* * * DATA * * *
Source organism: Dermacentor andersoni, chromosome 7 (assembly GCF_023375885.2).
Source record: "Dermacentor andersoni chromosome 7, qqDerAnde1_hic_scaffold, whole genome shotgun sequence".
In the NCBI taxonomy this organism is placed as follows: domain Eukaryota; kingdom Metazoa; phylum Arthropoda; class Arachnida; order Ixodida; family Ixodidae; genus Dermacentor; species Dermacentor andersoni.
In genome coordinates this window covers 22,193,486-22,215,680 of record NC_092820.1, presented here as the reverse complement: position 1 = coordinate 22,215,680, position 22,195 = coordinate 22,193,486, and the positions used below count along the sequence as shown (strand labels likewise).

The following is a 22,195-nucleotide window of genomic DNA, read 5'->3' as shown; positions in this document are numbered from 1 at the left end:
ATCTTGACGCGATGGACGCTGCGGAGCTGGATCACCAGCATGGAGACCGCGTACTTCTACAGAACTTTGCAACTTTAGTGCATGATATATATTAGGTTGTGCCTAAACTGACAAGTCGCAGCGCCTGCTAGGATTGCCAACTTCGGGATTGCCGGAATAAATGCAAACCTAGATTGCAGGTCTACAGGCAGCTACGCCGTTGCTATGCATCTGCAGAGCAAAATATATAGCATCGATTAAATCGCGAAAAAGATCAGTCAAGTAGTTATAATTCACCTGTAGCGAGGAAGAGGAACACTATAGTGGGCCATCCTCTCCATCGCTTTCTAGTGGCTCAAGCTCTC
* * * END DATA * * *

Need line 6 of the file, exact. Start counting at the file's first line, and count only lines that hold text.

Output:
ATCTTGACGCGATGGACGCTGCGGAGCTGGATCACCAGCATGGAGACCGCGTACTTCTACAGAACTTTGCAACTTTAGTGCATGATATATATTAGGTTGTGCCTAAACTGACAAGTCGCAGCGCCTGCTAGGATTGCCAACTTCGGGATTGCCGGAATAAATGCAAACCTAGATTGCAGGTCTACAGGCAGCTACGCCGTTGCTATGCATCTGCAGAGCAAAATATATAGCATCGATTAAATCGCGAAAAAGATCAGTCAAGTAGTTATAATTCACCTGTAGCGAGGAAGAGGAACACTATAGTGGGCCATCCTCTCCATCGCTTTCTAGTGGCTCAAGCTCTC